Why is this author defending the corrupt Federal Reserve, their diminishing garbage currency, and the power of the United States Government??
    If bitcoins allow tremendous freedom and value from the exchanger, consumer, owner, then it will not be stopped by the Federal Reserve or the US Government. Indeed, since the US Government is fully DEPENDENT upon the Federal Reserve then they will both completely collapse, and the American public will be free from their tyranny.
    So far it appears that Bitcoins are a very big deal internationally and could very well replace all reserve currencies currently in place!!
    Bubble?? the US Dollar is in a bubble! And it's about to pop!

  6. GoldHoarder says:

    Could you write an article explaining the Bitcoin protocol? I still don't understand it very well, but it seems like you know enough about it to know it is bad. Maybe we can learn from its mistakes?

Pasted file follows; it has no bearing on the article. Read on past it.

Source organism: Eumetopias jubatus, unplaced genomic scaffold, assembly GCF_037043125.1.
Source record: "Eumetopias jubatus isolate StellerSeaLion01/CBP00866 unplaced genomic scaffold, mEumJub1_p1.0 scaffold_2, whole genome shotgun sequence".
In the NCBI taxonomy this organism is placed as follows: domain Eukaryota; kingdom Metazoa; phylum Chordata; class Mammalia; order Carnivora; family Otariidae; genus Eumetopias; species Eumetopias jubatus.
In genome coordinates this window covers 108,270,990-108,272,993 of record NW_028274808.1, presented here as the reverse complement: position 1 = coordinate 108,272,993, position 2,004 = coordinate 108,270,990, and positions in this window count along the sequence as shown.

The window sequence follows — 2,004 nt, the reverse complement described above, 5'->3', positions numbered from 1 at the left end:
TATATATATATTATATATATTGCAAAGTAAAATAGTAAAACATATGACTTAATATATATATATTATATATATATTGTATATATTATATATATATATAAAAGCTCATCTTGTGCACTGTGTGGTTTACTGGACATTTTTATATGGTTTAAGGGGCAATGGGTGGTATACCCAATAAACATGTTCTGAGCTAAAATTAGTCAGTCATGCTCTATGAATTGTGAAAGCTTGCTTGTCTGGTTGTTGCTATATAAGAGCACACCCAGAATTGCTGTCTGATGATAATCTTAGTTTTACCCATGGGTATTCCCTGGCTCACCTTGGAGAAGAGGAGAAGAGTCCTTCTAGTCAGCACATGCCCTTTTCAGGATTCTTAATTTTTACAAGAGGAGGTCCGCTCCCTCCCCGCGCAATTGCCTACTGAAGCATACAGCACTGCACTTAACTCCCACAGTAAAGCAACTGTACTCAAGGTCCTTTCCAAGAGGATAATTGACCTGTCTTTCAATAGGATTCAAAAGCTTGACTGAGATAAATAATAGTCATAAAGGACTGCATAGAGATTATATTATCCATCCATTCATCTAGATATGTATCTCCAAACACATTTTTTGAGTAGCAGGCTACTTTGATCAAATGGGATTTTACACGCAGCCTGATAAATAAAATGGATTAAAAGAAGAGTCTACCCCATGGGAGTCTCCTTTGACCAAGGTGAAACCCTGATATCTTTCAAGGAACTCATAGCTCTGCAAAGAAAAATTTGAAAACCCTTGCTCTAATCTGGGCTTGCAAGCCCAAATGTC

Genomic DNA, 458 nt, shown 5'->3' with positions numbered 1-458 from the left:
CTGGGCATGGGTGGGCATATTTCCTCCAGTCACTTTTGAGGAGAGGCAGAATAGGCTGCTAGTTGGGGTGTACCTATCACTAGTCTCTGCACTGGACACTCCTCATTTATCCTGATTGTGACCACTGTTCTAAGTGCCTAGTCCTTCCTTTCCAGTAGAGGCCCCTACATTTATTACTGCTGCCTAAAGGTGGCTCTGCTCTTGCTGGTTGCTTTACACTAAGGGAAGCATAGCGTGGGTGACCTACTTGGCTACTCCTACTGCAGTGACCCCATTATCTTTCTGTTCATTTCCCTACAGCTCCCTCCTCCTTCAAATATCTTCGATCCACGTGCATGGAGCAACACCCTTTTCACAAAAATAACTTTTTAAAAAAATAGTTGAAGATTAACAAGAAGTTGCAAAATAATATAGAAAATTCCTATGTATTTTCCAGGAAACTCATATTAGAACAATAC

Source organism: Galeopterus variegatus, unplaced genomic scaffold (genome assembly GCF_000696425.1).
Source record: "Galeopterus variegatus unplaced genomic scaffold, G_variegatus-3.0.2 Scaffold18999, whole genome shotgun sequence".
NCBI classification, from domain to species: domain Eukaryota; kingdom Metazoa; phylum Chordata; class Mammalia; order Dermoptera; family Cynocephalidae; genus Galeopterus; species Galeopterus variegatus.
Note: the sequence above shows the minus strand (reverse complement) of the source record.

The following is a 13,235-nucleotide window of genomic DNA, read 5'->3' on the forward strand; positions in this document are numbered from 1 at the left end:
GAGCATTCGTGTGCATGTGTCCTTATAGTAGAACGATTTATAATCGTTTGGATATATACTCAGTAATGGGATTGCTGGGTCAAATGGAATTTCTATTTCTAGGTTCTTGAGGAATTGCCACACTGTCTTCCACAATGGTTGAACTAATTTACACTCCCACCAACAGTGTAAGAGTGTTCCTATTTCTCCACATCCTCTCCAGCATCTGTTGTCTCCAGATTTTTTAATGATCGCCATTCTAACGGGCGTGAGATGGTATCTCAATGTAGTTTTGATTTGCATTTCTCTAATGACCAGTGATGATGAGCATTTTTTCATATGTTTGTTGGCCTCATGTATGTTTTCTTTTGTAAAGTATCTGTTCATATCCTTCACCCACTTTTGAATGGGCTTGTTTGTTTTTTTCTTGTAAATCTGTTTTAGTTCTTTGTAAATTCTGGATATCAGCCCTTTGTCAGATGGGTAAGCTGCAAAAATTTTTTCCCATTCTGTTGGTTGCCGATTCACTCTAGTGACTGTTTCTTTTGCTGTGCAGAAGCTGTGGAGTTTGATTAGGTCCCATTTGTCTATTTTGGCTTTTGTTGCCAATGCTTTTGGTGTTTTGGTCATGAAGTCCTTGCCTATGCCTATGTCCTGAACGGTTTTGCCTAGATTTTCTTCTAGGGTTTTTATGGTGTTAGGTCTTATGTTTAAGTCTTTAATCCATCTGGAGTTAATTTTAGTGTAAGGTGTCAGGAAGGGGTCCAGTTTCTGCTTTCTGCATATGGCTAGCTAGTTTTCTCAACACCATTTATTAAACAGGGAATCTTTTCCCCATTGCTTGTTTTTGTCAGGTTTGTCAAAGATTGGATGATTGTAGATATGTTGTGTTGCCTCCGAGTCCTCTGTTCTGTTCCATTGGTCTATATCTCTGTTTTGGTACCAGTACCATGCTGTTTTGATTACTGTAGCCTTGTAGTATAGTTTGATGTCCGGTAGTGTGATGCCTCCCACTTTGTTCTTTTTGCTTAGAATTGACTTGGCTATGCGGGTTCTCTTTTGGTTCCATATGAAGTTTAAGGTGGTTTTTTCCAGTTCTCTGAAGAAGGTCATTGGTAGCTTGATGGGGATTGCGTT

7. matticusrex says:

    "One simple fact, since bitcoin transactions are outside of scrutiny and control"

    I suppose one might think that's a fact if all you knew about Bitcoin was what you read in Gary North's badly-researched articles. If done correctly, they're outside of *state* control, but that's a pro rather than a con.

  8. matticusrex says:

    Considering Bitcoin is being used on cell phones in Africa for remittances (and a growing majority of third-worlders do have cell phone access), I think you're at the very least underestimating things immensely.